Zimbabwe’s President Robert Mugabe resigned on Tuesday, succumbing to a week of overwhelming pressure from the military that put him under house arrest, lawmakers from the ruling party and opposition who started impeachment proceedings and a population that surged into the streets to say 37 years in power was enough.
The capital, Harare, erupted in jubilation after news spread that the 93-year-old leader’s resignation letter was read out by the speaker of parliament, whose members had gathered to impeach Mugabe after he ignored escalating calls to quit since a military takeover. Cars honked and people danced and sang across the city in a spectacle of free expression that would have been impossible during his rule.
“Welcome to the new Zimbabwe,” people chanted outside a conference center where the lawmakers met.”Change was overdue. … Maybe this change will bring jobs,” said 23-year-old Thomas Manase, an unemployed university graduate.
Mugabe, who was the world’s oldest head of state, said in his letter that legal procedures should be followed to install a new president “no later than tomorrow.”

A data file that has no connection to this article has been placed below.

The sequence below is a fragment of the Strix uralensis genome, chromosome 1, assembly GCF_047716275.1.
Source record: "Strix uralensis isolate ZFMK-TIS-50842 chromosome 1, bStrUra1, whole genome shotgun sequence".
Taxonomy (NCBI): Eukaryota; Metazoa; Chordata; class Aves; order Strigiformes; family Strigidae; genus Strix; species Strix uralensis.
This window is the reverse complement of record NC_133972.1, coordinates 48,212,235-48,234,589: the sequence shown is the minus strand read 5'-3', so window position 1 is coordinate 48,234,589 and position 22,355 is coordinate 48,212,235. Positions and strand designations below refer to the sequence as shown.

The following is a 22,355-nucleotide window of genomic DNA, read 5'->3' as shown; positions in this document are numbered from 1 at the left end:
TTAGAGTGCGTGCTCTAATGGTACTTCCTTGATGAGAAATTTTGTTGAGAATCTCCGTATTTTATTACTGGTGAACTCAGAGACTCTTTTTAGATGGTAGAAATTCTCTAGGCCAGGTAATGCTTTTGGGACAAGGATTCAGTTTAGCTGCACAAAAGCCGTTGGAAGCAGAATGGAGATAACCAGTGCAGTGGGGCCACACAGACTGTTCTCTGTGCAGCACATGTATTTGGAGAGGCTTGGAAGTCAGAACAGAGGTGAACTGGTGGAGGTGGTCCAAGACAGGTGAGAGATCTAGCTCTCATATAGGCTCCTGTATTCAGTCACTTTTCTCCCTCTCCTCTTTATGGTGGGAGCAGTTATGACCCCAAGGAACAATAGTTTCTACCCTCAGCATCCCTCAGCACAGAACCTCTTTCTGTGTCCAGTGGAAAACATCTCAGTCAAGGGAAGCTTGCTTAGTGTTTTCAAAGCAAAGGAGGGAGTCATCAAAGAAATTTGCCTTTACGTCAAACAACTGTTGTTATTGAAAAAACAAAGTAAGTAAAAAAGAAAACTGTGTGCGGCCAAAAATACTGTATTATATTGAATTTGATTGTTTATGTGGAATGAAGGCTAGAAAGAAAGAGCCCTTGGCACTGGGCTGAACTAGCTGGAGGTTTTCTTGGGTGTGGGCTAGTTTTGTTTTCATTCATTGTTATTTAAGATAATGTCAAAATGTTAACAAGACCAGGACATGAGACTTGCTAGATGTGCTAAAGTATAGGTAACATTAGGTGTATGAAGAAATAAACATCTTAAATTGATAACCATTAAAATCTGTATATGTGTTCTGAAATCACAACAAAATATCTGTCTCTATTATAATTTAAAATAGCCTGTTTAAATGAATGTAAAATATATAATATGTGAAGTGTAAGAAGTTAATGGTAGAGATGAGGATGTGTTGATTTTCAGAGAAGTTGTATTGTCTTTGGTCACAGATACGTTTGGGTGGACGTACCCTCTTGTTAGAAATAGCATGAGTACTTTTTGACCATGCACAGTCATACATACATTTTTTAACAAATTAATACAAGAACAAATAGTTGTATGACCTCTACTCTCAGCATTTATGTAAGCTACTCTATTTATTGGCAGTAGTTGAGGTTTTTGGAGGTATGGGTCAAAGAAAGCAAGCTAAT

“My decision to resign is voluntary on my part and arises from my concern for the welfare of the people of Zimbabwe and my desire for a smooth, non-violent transfer of power,” Mugabe said in the message read out by parliamentary speaker Jacob Mudenda.
Recently fired Vice President Emmerson Mnangagwa would take over as the country’s leader within 48 hours, said a ruling party official, Lovemore Matuke. Mnangagwa, who fled the country after his firing on Nov. 6, “is not far from here,” Matuke said.
Mugabe can participate in a formal handover of power “so that Mnangagwa moves with speed to work for the country,” Matuke said.